By ZOE FOWLER
If you walk onto any college campus, you see students disengaged from their surroundings. They hurriedly walk to their noon classes with their heads drooped down, staring at their phone screens. Some have part-time or full-time jobs on top of academic responsibilities with social engagements thrown into the mix. For Jesus Cendejas, a senior marketing and entrepreneurship major, his responsibilities extend much further. Cendejas is the General Director for a private Mexican university, Institute of Academics in Accounting and Management, in Mexico City. He spends a majority of his time communicating with 50-plus of his employees at the university and is responsible for all of the decision-making.
[Balancing school and the business] is something very hard because my Mexico phone doesn’t have internet all the time. It’s supposed to, but you know, Mexico is mediocre. Sometimes it does work, sometimes it doesn’t. I’m on it 24/7.
The four-year university is in session year-round with the exception of holidays. Cendejas utilizes TouchCMS, an app for smartphones that allows users to access the home or office via live cameras. With the app, he is able to check in on his employees at the office while he’s at UT.
Cendejas grew up in a close-knit family surrounded by his grandmother and cousins in Mexico City. When he was 13, his family sent him abroad to Oakland Academy, a Catholic boarding school in Illinois, so that he could learn the value of hard work. His family owns 34 universities all over Mexico.
Oakland Academy differed from the privileged life Cendejas had known in Mexico. He described the religious boarding school as being incredibly strict. He had to go to mass every day at seven, wear a suit and tie to his classes and wait in line for three-minute showers.
“I remember the priest that was taking care of my group, he said, ‘Everything is not given.’ That was the motto I took from then on,” Cendejas said. “I [thought] I’d have to change my life because maybe when my parents pass away I’m not going to have anything, and then I started working for my own and deserve my own things.”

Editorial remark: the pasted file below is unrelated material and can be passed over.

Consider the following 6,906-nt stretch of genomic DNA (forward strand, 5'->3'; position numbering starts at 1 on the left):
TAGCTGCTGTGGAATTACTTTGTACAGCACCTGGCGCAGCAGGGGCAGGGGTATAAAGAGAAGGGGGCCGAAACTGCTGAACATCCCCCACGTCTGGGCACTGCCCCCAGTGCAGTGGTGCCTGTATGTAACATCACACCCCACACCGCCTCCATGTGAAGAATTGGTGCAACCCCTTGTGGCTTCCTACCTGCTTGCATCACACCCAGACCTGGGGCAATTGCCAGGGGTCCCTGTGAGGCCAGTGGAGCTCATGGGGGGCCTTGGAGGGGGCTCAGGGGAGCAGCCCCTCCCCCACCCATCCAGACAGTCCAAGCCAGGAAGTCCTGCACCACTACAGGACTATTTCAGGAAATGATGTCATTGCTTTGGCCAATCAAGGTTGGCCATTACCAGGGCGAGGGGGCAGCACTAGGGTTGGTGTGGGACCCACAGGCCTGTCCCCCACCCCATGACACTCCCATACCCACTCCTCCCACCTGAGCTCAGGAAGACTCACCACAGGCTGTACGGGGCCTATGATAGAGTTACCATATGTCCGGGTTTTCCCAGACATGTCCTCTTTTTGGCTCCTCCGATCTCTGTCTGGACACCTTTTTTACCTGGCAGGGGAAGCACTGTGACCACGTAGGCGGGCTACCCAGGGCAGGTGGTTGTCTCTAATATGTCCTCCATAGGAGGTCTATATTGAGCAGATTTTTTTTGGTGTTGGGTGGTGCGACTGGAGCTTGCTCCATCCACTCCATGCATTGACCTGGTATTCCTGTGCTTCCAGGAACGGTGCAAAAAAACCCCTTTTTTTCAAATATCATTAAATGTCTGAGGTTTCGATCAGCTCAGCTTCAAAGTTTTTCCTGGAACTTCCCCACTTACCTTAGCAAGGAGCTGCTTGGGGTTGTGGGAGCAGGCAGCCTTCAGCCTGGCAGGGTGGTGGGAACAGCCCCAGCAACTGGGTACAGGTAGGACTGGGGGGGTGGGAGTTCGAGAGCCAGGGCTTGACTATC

When Cendejas began his position six months ago at the day institute, there were only 350 students. The enrollment of students rose to 720 students in only five months, he said.
“I started implementing new things like digital marketing, internal communication, written processes like how they deal with kids. I was very strict with everything I wanted to do,” Cendejas said.
The employees who work for Cendejas have known him since he was a child. They didn’t necessarily see him as a leader because they knew him on a personal level; therefore, he had to gain their respect.
“The first thing I did was gain leadership by doing and acting and not just by being a director,” Cendejas said. “I think most of my leadership was gained through my decisions because I was always trying to do the best for these people, and I was always trying to talk about my students as my kids. People started believing in me because of what my conditions were and how I started working.”
Cendejas also noticed his institution had a poor retention rate. Three hundred students would enroll every year in August and only 30 to 40 students would graduate three years later.He set up a meeting with the management department and teachers to inquire about the lack of students graduating.
“A business with no retention is bad business, so I noticed that one of the flaws was that there was no English in my school,” Cendejas said. “For government to accept these kids to graduate, they had to have English and we didn’t sell them English.”
Cendejas partnered up with DynEd International Inc., an English language software company based in Burlingame, California. DynEd hosts over 13 million active users worldwide. Its method of teaching English is to teach the language like how babies learn: first by observing things, then by writing and reading. Seventy percent of participation is online and the other 30 percent is in school.
“Implementing English was like creating another school because you need to get pyramids and schedules,” Cendejas said. “A lot of stuff that I didn’t know about. But after three months, we finally made it. Now we have 117 students, which we thought we were only going to have 30.”
Cendejas considers Dr. Gary Beemer, his former Marketing Strategy professor and a Visiting Assistant Professor of Marketing at UT, to be one of his mentors. Their relationship is built on collaboration and bringing Cendejas’ long-term vision to fruition.
“I am impressed not only with his business acumen and concern for employees, but also his desire to see Mexico become a country with greater opportunity and upward mobility for common workers,” Dr. Beemer said.
Cendejas said that he’s constantly thinking ahead and thinking of creating more businesses, but he wants to establish himself as a business leader.
“I want to try to do the best for the kids. I want to stand up for Mexico. I want to stand up for the values my family taught me,” Cendejas said. “I want to be able to get people to be inspired, to be motivated. I just want to keep growing. I believe that Mexico needs me, and I believe there’s a lot of potential for growth.”
Zoe Fowler can be reached at firstname.lastname@example.org